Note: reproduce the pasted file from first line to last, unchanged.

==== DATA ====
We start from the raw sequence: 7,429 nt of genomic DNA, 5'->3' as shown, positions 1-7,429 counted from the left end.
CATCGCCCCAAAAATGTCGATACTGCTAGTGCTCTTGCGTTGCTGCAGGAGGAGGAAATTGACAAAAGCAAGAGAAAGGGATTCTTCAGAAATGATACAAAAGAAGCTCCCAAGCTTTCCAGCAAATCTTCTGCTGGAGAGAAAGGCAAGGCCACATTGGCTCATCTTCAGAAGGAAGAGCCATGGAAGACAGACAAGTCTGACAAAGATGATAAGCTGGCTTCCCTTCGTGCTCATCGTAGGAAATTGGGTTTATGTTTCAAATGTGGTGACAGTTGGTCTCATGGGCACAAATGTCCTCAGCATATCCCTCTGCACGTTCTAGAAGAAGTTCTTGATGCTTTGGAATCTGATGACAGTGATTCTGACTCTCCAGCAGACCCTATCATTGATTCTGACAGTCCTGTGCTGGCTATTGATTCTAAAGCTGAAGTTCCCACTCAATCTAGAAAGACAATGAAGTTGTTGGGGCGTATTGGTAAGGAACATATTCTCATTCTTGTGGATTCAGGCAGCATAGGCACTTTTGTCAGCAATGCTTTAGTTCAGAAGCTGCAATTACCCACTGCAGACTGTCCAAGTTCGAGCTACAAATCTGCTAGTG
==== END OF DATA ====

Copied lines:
We start from the raw sequence: 7,429 nt of genomic DNA, 5'->3' as shown, positions 1-7,429 counted from the left end.
CATCGCCCCAAAAATGTCGATACTGCTAGTGCTCTTGCGTTGCTGCAGGAGGAGGAAATTGACAAAAGCAAGAGAAAGGGATTCTTCAGAAATGATACAAAAGAAGCTCCCAAGCTTTCCAGCAAATCTTCTGCTGGAGAGAAAGGCAAGGCCACATTGGCTCATCTTCAGAAGGAAGAGCCATGGAAGACAGACAAGTCTGACAAAGATGATAAGCTGGCTTCCCTTCGTGCTCATCGTAGGAAATTGGGTTTATGTTTCAAATGTGGTGACAGTTGGTCTCATGGGCACAAATGTCCTCAGCATATCCCTCTGCACGTTCTAGAAGAAGTTCTTGATGCTTTGGAATCTGATGACAGTGATTCTGACTCTCCAGCAGACCCTATCATTGATTCTGACAGTCCTGTGCTGGCTATTGATTCTAAAGCTGAAGTTCCCACTCAATCTAGAAAGACAATGAAGTTGTTGGGGCGTATTGGTAAGGAACATATTCTCATTCTTGTGGATTCAGGCAGCATAGGCACTTTTGTCAGCAATGCTTTAGTTCAGAAGCTGCAATTACCCACTGCAGACTGTCCAAGTTCGAGCTACAAATCTGCTAGTG